Prolific writer J. California Cooper, has died at age 82.
Cooper focused mainly on writing plays, until she met Alice Walker who advised her to consider short stories and novels instead, because they were an easier path to a paycheck.
She had been living in Seattle, Washington.
According to her daughter Paris Williams, Cooper died early Saturday; she had experienced a number of heart attacks over the past few years.
Cooper was born in Berkeley, and frequented a local theater there called Black Repertory Group, where a close-knit family of black actors (EURThisNthat editor, DeBorah B. Pryor included) worked under the guidance of founder, Nora B. Vaughn, who produced many of Cooper’s plays. The playwright was referred to as Joan ‘California’ Cooper at the time, wrote more than a dozen plays and went on to have about a dozen books published after switching to prose fiction.
Walker met Cooper after she came to see one of her plays.
“Her advice to my mother was you should write short stories or novels because it was easier to get paid. She went home and wrote 12 stories,” Williams said.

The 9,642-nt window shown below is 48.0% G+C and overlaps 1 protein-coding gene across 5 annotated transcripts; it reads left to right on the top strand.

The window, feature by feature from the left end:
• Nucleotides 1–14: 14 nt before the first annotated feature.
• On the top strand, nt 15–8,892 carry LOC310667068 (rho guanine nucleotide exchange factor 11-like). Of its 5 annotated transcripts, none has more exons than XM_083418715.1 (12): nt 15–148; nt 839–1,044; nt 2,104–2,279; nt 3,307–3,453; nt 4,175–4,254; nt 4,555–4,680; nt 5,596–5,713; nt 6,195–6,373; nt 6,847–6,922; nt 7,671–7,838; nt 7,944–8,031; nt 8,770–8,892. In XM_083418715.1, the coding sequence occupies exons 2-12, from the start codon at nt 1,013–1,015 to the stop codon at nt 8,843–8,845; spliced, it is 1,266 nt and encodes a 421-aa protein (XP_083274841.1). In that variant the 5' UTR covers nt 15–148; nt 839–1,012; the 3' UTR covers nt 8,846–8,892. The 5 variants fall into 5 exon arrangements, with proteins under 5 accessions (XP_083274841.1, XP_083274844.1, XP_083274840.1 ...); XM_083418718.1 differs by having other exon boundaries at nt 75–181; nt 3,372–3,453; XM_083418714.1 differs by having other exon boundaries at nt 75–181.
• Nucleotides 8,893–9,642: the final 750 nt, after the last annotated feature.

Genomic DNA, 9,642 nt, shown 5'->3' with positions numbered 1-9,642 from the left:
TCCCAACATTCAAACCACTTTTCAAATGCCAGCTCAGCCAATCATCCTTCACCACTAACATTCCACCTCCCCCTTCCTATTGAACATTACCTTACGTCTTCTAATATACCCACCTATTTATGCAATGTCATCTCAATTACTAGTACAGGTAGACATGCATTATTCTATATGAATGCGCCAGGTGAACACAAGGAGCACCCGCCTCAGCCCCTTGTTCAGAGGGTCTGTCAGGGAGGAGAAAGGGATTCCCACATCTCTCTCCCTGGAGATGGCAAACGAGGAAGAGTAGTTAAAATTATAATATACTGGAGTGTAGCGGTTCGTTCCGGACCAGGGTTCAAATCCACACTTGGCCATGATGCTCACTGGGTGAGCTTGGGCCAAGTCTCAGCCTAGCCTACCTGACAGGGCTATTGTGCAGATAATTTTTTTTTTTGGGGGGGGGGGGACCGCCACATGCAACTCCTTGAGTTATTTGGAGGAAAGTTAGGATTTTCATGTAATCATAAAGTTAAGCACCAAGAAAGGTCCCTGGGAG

When Cooper asked Walker to write an introduction to her first story collection, the writer who had just been honored for “” asked to publish the book at her own publishing house. Walker also helped Cooper get one of her stories published in Essence magazine and the book took off from there, Williams said.
Williams called her mother a hard worker. She worked a variety of jobs from a teamster on the Alaska pipeline to an escrow officer and a manicurist to pay the bills.
She went to the pipeline to work as a secretary and switched to bus and truck driving after she realized she could make a lot more money, her daughter recalls. She drove welders up to their work site and then panned for gold while waiting for the return trip, Williams said.
“My mother tried a lot of things when I was growing up,” she said. “Writing was something she always did. She just stuck them in a drawer.”
Reviewing her novel “Family” inin 1990, Roy Hoffman called it “the sort of book that ought to be read out loud.”
“Never mind that the narrator, Clora, is a ghost,” Hoffman wrote. “In its strong rhythms and colloquial expressions, this book is a living woman’s monologue. At times, Clora even seems to lean toward us, grabbing at our lapels.”
Williams said her mother never took her fame seriously.
“She used to say people have forgotten all about me,” Williams said. “But all her books are still in print. It’s pretty amazing.”
Her mother did not want a funeral and requested instead that she be remembered with personal acts of kindness or charity.
Rest in sweet peace, Ms. Cooper. And give Mr. and Mrs. Vaughn (and Mr. Lamar) a tight squeeze for me.
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